And is also fond of apples.
We went to Rennie Orchards.  The kids loved their teepee.
Any hike means eating a ton of autumnberries off the bushes that are everywhere.
Alex's new photo expression, *maybe* it is a slight improvement over the tongue out and other crazy faces of the past months.
I added this post to the Make Your Own Mondays 


jillian said...

I have never had Autumnberries, but the flavors of this sound great! I have been thinking of making something other than jam for gifts.

Koci said...

Autumnberry ketchup sounds so cool! Plus, I never knew that mace was part of nutmeg. This looks great!

Vanessa said...

Beautiful children! And I too have never heard of autumnberries.

bananamondaes said...

This ketchup looks delicious. I might try it with green and red tomatoes. Lovely pictures too.

Lea H @ Nourishing Treasures said...

Thank you for your submission on Nourishing Treasures' Make Your Own! Monday link-up.

What a clever idea! Sounds delicious.

Check back later tonight when the new link-up is running to see if you were one of the top 3 featured posts! :)

Be said...

I have never heard of autumn berries, let alone eaten them. Any ideas on where to find them? How about an alternative? Tomatoes, or would you substitute another berry? We have been thinking of good catchup recipes but we just don't eat it very often any more.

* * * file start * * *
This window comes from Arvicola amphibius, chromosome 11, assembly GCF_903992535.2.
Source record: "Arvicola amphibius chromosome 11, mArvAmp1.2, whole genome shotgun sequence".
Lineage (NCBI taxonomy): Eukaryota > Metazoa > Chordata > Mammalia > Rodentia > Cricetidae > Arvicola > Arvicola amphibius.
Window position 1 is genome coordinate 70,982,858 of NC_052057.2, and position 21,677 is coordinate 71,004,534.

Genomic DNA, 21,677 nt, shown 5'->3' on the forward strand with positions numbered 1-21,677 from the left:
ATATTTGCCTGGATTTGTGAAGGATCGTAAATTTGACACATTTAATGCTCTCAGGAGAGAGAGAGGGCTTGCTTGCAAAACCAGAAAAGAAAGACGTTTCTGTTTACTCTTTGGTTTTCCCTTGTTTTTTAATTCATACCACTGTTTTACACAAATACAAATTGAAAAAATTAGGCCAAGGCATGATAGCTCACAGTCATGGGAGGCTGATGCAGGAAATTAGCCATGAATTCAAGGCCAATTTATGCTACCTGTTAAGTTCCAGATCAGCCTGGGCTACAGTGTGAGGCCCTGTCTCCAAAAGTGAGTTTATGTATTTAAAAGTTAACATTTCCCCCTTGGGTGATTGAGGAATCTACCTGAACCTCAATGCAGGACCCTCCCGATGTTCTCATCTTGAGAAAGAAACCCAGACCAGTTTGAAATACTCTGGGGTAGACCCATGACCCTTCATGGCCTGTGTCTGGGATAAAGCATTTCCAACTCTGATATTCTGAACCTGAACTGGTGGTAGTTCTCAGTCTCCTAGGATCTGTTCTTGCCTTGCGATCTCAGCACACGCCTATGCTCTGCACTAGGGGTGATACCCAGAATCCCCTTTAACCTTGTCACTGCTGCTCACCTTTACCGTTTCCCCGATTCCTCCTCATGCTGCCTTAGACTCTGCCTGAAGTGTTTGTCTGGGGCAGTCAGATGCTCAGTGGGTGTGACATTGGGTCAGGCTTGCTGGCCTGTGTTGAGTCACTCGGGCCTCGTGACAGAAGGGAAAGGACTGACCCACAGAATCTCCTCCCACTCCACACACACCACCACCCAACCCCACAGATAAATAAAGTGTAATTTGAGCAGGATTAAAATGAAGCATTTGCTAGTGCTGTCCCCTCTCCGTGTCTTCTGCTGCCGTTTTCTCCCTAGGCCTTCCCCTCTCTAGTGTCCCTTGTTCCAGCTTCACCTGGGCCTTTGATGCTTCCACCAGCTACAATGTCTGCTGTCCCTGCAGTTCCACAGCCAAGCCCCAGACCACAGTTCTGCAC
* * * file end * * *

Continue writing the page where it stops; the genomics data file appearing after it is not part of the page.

Nice blog, sweet looking daughter!

vintagemom said...

Love your photo - I've also never heard of autumn berries. Where do they grow? Like the idea of tomato-free ketchup - great for allergies :)

Lisa @ Allergy Free Vintage Cookery

Maggie said...

Thanks for the comments, here is some more information about the berries to help answer some of your questions:

Autumnberries are also known as autumn olive (scientific name: Elaeagnus umbellata) and are found in various places across the US, most heavily in the mid-west and New England. They are prevalent in my part of Michigan and thrive in nutrient poor, dry, disturbed areas. Here is a good link with pictures and information on how to identify the plants: Information on habitat and identification of autumnberry (aka autumn olive)

bananamondaes: I think this would be a fine ketchup recipe to use with tomatoes. The advantage of using autumnberries is they are sweeter than tomatoes so you get closer to store bought ketchup taste without needing added sugar.

Be: I'd love to try the original recipe for cherry ketchup and think other stone fruits might be good as well, particularly plums.

Jenn @leftoverqueen said...

I would love a plate of this right now! Looks delicious!

itchylittleworld said...

I'd love to try this as my son can't eat tomatoes. We don't have autumnberries, so do you think cranberries would be an ok sub?

I came across your site on the Circle of Mom's top 25 Food Allergy Mom Blogs. It's given me the idea to start a blog hop for allergies, asthma and eczema - parents or adults dealing with the condition. Please check out the page here and add a comment if you'd like to join. Thanks!



Maggie said...

Jennifer: I think it would be worth trying it with cranberries. The flavor of autumnberries is similar only the texture is different. I'd love to know how it goes if you try it.